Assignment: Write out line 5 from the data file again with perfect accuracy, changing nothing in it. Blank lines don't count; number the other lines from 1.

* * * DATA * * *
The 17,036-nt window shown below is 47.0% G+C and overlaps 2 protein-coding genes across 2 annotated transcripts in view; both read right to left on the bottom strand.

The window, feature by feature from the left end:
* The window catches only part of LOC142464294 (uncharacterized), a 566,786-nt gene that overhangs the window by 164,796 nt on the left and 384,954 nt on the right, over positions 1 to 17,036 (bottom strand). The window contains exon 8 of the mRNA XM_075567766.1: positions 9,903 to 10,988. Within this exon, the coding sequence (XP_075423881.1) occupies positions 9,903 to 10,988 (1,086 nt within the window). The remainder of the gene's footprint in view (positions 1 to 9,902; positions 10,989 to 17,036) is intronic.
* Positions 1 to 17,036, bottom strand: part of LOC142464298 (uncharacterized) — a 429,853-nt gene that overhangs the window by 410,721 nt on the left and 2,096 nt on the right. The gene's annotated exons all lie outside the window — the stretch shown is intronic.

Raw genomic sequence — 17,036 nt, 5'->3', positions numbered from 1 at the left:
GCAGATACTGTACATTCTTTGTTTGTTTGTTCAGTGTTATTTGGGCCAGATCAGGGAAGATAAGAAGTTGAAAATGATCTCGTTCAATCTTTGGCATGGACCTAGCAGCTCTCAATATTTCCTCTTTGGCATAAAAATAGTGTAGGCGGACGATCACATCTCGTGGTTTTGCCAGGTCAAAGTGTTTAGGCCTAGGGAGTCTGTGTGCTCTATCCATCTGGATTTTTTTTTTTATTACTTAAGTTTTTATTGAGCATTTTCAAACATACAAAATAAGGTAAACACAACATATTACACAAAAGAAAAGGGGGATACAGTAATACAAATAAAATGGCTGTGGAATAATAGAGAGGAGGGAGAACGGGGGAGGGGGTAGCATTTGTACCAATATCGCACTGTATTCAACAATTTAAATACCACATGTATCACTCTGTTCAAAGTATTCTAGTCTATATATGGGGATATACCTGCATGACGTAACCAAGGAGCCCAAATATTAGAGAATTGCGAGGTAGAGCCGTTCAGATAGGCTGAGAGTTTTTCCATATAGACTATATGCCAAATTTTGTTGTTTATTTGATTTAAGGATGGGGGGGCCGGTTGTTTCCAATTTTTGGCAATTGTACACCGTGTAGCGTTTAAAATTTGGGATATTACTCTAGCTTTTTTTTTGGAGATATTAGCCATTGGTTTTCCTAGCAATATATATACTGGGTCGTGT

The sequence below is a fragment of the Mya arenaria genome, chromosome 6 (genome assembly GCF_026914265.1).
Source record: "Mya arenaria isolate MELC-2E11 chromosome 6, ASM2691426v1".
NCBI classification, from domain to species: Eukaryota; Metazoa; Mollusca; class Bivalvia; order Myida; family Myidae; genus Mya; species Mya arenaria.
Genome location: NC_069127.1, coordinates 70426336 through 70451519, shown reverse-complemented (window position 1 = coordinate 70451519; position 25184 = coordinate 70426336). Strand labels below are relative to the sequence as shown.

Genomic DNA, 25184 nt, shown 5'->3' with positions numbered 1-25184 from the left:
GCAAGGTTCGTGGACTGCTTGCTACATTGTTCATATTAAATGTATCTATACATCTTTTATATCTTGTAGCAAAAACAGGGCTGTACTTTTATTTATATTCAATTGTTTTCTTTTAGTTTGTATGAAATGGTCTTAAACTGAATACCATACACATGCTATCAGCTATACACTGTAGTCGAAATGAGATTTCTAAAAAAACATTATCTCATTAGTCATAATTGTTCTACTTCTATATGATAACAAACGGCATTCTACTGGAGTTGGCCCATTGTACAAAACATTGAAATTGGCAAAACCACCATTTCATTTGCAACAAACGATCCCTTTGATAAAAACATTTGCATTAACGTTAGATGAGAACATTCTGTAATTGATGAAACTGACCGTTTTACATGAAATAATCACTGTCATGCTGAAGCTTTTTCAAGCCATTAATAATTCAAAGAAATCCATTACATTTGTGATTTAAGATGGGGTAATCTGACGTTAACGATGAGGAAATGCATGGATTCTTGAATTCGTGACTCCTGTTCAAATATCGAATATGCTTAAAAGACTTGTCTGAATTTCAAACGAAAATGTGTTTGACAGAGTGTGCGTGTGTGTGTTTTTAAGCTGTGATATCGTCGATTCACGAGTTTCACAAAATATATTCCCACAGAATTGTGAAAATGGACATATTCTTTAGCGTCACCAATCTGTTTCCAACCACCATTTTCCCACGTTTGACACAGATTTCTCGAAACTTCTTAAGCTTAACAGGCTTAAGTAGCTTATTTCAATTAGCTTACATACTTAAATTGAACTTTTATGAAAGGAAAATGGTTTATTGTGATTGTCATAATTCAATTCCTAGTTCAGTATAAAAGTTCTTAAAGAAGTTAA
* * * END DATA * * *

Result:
Raw genomic sequence — 17,036 nt, 5'->3', positions numbered from 1 at the left: